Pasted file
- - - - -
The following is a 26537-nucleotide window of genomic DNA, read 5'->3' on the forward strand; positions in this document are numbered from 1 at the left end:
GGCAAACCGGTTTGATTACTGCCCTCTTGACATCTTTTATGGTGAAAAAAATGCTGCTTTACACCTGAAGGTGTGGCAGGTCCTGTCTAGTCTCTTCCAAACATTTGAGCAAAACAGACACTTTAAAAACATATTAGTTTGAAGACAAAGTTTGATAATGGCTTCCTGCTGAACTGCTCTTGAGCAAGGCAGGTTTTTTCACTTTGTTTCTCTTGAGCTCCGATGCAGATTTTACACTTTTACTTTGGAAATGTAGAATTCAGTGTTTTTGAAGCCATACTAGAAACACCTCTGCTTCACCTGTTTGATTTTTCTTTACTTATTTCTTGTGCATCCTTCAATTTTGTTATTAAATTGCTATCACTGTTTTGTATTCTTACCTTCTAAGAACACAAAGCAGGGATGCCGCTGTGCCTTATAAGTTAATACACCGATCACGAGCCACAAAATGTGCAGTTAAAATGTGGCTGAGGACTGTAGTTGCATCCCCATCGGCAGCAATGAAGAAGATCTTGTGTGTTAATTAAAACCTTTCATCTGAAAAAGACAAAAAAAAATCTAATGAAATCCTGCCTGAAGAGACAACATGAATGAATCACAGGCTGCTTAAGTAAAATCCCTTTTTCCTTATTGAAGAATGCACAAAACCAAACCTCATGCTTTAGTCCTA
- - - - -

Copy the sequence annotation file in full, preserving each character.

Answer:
The following is a 26537-nucleotide window of genomic DNA, read 5'->3' on the forward strand; positions in this document are numbered from 1 at the left end:
GGCAAACCGGTTTGATTACTGCCCTCTTGACATCTTTTATGGTGAAAAAAATGCTGCTTTACACCTGAAGGTGTGGCAGGTCCTGTCTAGTCTCTTCCAAACATTTGAGCAAAACAGACACTTTAAAAACATATTAGTTTGAAGACAAAGTTTGATAATGGCTTCCTGCTGAACTGCTCTTGAGCAAGGCAGGTTTTTTCACTTTGTTTCTCTTGAGCTCCGATGCAGATTTTACACTTTTACTTTGGAAATGTAGAATTCAGTGTTTTTGAAGCCATACTAGAAACACCTCTGCTTCACCTGTTTGATTTTTCTTTACTTATTTCTTGTGCATCCTTCAATTTTGTTATTAAATTGCTATCACTGTTTTGTATTCTTACCTTCTAAGAACACAAAGCAGGGATGCCGCTGTGCCTTATAAGTTAATACACCGATCACGAGCCACAAAATGTGCAGTTAAAATGTGGCTGAGGACTGTAGTTGCATCCCCATCGGCAGCAATGAAGAAGATCTTGTGTGTTAATTAAAACCTTTCATCTGAAAAAGACAAAAAAAAATCTAATGAAATCCTGCCTGAAGAGACAACATGAATGAATCACAGGCTGCTTAAGTAAAATCCCTTTTTCCTTATTGAAGAATGCACAAAACCAAACCTCATGCTTTAGTCCTA